I am guessing the answer is that it makes them happy, or content while here on earth. Which, personally, is why I respect all those of different faiths..."Whatever makes them happy is fine with me".

171 posted on 04/14/2005 1:04:47 PM PDT by Dean Baker
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To: The Bard
I started reading the Bible and we started attending church at the Catholic church where my wife grew up. After 30 days of Bible study, I told her that there were some things being taught in her church that appeared to be "twisted" out of context with what I was reading in the Bible. To say the least, she was not pleased with this statement. After a while thought, she started checking out the teachings with what was in the Bible. She also eventually came to the conclusion that there were things "not quite right" with what was being taught.

Much of their teachings came from the merging of Catholicism with the Roman Babylonian Brotherhood. Mary didn't show up on the scene until 250 years after Christs Crucifixion. The rosary came years after that. It's two religions merged into one. That's why many of the things they do aren't mentioned or required in the Bible. The Church rituals are handed down through generations.

172 posted on 04/14/2005 1:05:07 PM PDT by concerned about politics (Vote Republican - Vote morally correct!)
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To: Dean Baker
"No truth, No hope Following a hell-bound pope!"

Well, they've certainly put their Christian love out for all to see.

173 posted on 04/14/2005 1:05:31 PM PDT by FormerLib (Kosova: "land stolen from Serbs and given to terrorist killers in a futile attempt to appease them.")
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To: Rutles4Ever

God is not limited by a linear flow of time as we are.

174 posted on 04/14/2005 1:05:32 PM PDT by rmichaelj
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To: proxy_user
This is all old stuff, going back to Luther and Calvin.

There were believers who didn't agree with Catholic teachings before Calvin and Luther. There are better things to do with faith and Bible teachings than protest.
175 posted on 04/14/2005 1:06:25 PM PDT by AD from SpringBay (We have the government we allow and deserve.)
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To: Dean Baker
"I've seen conversations where those who are "Born Again" (Pardon me if I'm not using the correct term), consider Catholics and other religious people "Bound for Hell" because they don't worship correctly. "

The following are my opinions formed as a Baptist who grew up in Lousiana with some close Catholic friends.

I don't think it's very widespread. But there are a few in most communities that are staunchly "anti-Catholic" and there are a greater number who are just uncomfortable with some of the Catholic traditions. Those stauch anti-Catholics include a few small cults whose main teachings seem to be anti-catholic, people who have

I think most Christian scholars who have looked at the issue understand that the Catholic church has a correct understanding of the nature of God and God's plan of salvation. Those two are the critical doctrines that Christian denominations look at to determine if other groups are truly "Christian" or not.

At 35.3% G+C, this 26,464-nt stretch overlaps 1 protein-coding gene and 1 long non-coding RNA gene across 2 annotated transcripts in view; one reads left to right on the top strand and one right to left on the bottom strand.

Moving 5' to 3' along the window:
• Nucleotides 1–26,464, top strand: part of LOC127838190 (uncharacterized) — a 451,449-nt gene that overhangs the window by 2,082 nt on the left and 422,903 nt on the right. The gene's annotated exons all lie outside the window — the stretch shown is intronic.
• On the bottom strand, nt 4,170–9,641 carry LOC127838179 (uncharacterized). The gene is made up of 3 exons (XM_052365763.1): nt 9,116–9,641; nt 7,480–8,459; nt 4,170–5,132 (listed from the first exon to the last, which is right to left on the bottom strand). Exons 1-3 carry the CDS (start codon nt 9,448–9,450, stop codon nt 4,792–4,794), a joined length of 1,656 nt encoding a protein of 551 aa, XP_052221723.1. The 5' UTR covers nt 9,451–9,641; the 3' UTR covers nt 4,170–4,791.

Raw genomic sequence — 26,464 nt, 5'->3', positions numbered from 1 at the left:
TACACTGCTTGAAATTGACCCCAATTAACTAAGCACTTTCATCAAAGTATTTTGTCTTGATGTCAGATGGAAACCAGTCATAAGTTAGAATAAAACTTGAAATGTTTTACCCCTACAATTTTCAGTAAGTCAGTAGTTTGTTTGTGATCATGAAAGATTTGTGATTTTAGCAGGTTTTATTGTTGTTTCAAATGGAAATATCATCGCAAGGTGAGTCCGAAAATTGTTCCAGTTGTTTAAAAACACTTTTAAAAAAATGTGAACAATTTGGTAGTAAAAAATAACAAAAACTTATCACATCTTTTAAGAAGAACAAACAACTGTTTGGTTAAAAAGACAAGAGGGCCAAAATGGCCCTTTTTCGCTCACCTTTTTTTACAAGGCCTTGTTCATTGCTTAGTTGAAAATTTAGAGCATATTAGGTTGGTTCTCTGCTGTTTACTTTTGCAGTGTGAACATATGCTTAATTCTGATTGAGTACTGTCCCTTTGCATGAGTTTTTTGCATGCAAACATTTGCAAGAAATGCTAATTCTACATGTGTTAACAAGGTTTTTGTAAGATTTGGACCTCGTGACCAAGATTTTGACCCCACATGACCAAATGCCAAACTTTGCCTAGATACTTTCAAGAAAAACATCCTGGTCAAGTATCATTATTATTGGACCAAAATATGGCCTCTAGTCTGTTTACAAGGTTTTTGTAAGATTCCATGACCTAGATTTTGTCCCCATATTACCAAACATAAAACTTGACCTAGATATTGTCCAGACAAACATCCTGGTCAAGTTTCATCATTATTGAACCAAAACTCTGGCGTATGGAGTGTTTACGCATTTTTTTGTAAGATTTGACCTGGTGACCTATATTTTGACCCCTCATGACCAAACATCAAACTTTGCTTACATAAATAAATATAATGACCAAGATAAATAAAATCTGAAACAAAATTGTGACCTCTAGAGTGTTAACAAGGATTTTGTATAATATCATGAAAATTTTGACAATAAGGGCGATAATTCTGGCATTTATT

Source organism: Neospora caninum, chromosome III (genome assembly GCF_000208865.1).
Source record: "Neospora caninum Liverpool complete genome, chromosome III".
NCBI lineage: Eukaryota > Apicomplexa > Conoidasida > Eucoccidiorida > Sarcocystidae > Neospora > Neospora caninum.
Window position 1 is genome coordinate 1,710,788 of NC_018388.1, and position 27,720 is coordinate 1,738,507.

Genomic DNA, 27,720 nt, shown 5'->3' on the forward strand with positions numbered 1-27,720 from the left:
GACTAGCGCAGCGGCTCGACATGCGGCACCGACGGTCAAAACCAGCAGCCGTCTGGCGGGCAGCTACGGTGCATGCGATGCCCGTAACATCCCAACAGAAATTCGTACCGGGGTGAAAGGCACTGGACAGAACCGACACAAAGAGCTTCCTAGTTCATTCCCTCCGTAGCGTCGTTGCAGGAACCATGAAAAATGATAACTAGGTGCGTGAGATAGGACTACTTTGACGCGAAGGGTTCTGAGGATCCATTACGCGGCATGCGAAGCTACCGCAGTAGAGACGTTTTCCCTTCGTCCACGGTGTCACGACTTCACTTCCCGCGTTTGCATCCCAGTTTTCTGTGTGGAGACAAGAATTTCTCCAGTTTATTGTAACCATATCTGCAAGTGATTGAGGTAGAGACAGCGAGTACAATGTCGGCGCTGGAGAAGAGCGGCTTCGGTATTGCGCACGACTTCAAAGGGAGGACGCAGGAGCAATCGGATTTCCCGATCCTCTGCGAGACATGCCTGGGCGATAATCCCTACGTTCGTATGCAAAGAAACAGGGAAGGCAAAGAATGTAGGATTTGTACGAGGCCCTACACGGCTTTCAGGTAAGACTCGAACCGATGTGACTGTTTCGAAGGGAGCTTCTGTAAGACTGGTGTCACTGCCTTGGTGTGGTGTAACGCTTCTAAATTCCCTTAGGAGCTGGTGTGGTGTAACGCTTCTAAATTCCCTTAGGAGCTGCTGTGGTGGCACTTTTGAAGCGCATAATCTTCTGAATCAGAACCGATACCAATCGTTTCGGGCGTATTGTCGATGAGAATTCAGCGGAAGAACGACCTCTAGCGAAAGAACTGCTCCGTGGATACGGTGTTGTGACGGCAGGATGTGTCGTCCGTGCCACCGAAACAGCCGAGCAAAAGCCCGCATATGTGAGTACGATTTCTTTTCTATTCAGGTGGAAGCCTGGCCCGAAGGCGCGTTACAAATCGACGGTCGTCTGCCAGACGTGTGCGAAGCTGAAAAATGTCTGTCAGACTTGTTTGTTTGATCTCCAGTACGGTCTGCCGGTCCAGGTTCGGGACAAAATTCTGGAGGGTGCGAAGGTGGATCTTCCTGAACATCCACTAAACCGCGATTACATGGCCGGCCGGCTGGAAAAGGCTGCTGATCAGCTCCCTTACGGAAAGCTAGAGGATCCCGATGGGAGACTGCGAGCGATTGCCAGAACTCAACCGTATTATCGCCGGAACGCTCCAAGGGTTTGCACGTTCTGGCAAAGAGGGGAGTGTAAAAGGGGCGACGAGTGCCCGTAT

Groups that distort the nature of God or the plan of salvation such as Jehovah's withnesses, Mormons, Seventh Day Adventists are deemed outside of Christianity, whereas Catholicism is considered a part of Christianity.

The traditions that cause some Protestants angst with regard to Catholics include:

176 posted on 04/14/2005 1:06:41 PM PDT by DannyTN
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To: Bigh4u2

Well, not exactly. (I wish; I am an ethnic Jew.)

To quote Paul on this topic:

. . . For not all who are descended from Israel are Israel. Nor because they are his descendants are they all Abraham's children. On the contrary, “It is through Isaac that your offspring will be reckoned.” In other words, it is not the natural children who are God's children, but it is the children of the promise who are regarded as Abraham's offspring . . .

To make a long theological point very short, Christians are adopted into the promise, and Jews, while still the Chosen People, don't necessarily get the benfit of the promise, post-Christ, unless they accept Christ just like everyone else.

177 posted on 04/14/2005 1:07:31 PM PDT by MeanWestTexan
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To: conservonator


LOL! My wife would probably disagree with you about that Title. She might say Wanna-Be.

I am NO Reverend. Just a man saved from hell. Trying to be used by the Lord when I can.

178 posted on 04/14/2005 1:08:13 PM PDT by johnk (faithful with little....)
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To: MeanWestTexan

I had one "Born Again" Christain once tell me...

"In the end (I guess he means the end of times?) we all become Jews".

I think he was refering to those who accepted Christ as their Lord and Savior when he said "All".

This was after I had asked him what happened to the Jews since they didn't believe in Jesus.

179 posted on 04/14/2005 1:08:18 PM PDT by Dean Baker
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To: concerned about politics; The Bard

"merging of Catholicism with the Roman Babylonian Brotherhood"

May I ask for your source on that?

180 posted on 04/14/2005 1:08:30 PM PDT by rmichaelj